Early ART and testing HIV negative with rapid HIV tests
1 October 2017. Related: Conference reports, HIV prevention and transmission, IAS 9th Paris 2017.
Simon Collins, HIV i-Base
A useful poster reported that very early initiation of ART, followed by several years of viral suppression, can have a relatively common outcome of testing HIV negative using rapid HIV tests.
The negative results from the waning HIV antibody responses are rarely reported when ART is started later in infection. Importantly, the results only highlight a limitation for the test sensitivity and not that HIV has been cleared.
This study was presented as a poster by Karl Stefic from an analysis of 44 participants in the French ANRS primary HIV infection (PHI) PRIMO cohort who started ART during PHI and who had undetectable viral load for at least the following three years.
Frozen serum samples were tested using the CE-certified self-test Autotest VIH, two point-of-care tests (INSTI HIV-1/2 Rapid Antibody Test and VIKIA HIV-1/2), and a 4th generation ELISA (ARCHITECT HIV Ag/Ab Combo).
Participants were mostly male (82%), median age was 40 years. At diagnosis, median CD4 cell count was 372 cells/mm3 and plasma viral load and cell-associated HIV-DNA were 5.3 and 3.6 log10 copies/million PBMCs, respectively.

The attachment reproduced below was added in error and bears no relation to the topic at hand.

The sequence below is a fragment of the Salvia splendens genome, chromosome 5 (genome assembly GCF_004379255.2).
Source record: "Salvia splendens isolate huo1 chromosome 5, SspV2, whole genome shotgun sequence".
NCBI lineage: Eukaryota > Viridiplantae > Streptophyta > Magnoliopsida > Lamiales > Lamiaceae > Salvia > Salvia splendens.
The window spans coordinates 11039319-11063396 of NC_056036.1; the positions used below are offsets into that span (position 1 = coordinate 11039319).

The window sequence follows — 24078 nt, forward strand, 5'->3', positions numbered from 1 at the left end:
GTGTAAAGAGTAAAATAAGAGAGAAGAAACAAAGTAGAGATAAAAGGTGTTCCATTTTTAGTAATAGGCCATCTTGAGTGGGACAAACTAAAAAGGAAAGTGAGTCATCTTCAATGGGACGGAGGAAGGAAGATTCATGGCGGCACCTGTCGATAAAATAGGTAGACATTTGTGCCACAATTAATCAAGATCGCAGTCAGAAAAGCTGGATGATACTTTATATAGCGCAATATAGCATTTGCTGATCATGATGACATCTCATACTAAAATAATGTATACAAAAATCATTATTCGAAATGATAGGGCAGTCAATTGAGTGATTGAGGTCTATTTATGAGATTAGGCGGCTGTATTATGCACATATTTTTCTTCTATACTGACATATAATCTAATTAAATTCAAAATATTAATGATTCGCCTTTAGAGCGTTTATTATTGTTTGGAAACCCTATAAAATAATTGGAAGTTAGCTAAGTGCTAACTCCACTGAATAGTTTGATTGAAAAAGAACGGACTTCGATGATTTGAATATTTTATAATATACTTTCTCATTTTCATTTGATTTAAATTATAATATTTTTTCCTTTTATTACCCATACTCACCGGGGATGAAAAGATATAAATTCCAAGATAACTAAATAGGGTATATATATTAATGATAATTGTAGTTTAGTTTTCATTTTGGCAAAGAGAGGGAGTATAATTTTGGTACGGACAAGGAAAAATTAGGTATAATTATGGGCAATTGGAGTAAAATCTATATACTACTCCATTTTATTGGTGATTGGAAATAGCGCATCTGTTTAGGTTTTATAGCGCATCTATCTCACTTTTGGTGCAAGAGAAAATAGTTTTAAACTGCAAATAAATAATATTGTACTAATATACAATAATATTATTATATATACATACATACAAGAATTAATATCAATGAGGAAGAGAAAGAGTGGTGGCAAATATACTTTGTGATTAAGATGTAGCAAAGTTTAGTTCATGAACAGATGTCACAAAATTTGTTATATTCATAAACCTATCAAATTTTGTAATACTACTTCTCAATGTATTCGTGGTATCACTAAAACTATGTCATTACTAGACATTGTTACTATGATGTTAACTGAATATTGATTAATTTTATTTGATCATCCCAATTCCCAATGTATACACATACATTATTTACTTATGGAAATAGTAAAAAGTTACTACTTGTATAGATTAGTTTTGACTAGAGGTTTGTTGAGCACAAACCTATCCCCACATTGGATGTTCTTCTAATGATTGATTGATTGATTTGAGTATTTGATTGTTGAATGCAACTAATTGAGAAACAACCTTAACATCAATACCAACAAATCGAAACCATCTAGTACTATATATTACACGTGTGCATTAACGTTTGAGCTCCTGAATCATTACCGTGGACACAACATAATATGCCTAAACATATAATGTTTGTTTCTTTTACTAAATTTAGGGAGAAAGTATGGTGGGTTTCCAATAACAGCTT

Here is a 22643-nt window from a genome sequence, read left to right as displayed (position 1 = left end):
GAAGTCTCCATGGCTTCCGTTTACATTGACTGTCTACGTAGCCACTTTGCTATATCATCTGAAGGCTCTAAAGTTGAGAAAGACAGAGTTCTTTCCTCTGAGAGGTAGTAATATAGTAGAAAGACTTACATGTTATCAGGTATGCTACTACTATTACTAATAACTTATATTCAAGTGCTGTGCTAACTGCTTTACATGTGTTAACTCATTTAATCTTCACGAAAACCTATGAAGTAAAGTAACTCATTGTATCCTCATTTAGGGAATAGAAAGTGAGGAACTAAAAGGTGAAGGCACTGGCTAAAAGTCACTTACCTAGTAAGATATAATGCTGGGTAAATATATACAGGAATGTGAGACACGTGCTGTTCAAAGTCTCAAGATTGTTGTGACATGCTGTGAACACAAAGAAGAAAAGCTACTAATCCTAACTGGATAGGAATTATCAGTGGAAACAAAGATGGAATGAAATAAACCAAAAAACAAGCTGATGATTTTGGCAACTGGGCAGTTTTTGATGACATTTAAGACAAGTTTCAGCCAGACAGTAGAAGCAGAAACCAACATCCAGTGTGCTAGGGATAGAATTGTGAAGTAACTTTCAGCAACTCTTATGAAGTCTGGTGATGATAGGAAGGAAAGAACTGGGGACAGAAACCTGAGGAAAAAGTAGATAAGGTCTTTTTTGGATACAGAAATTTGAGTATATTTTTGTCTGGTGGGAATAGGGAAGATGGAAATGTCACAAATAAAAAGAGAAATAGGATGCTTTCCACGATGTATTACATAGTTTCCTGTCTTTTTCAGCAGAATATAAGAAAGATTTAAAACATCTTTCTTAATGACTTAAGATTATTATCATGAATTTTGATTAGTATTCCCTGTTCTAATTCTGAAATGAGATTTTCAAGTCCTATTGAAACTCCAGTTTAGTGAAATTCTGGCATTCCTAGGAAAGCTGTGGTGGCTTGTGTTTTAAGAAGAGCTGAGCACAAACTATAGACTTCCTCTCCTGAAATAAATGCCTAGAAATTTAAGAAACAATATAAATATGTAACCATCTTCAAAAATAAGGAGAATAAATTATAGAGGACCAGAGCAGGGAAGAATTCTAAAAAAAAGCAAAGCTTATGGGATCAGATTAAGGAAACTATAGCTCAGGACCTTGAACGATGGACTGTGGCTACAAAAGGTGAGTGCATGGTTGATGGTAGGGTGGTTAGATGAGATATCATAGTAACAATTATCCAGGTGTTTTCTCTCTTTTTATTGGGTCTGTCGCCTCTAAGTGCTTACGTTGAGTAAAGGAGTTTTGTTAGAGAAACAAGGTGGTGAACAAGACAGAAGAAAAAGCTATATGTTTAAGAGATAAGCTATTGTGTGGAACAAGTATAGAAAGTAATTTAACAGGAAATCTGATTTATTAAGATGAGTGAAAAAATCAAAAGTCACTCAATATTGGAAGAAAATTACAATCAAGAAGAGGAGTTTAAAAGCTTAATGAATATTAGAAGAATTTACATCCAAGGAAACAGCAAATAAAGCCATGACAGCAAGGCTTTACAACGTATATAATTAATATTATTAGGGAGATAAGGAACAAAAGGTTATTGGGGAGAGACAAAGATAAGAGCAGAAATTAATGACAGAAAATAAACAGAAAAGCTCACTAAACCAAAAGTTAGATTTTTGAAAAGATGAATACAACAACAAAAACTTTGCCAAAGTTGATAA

ART was started a median of 43 days (range 20-115) after estimated date of infection. This corresponded to Fiebig stage II (5%), III (2%), IV (36%), V (21%) or VI (36%).
After a median of 84 months (range 36-204) on ART, HIV-specific serological responses were non-reactive for 30% of self-tests, 9% for INSTI and 7% for VIKIA. All participants remained positive with 4th generation ELISA (median index=48; range: 1.9 to 491) but 7/44 had an index value < 10.0.
Cell associated HIV-DNA at time of self-test was not associated with non-reactivity. Of note, HIV-DNA remained detectable for 9/13 patients (69%) with negative self-test. Under ART, western blot were indeterminate for 4/13 patients with non-reactive self-tests (31%) compared to 2/31 patients with reactive self-tests (6%).
The poster also noted that awareness of this possibility might be important for people using HIV self-testing in the future.
Stefic K et al. Non-reactive HIV-1 self-tests after sustained viral suppression following early antiretroviral therapy. IAS 2017, 23–26 July 2017, Paris. Poster abstract MOPOB0253.
http://programme.ias2017.org/Abstract/Abstract/1246 (abstract and poster)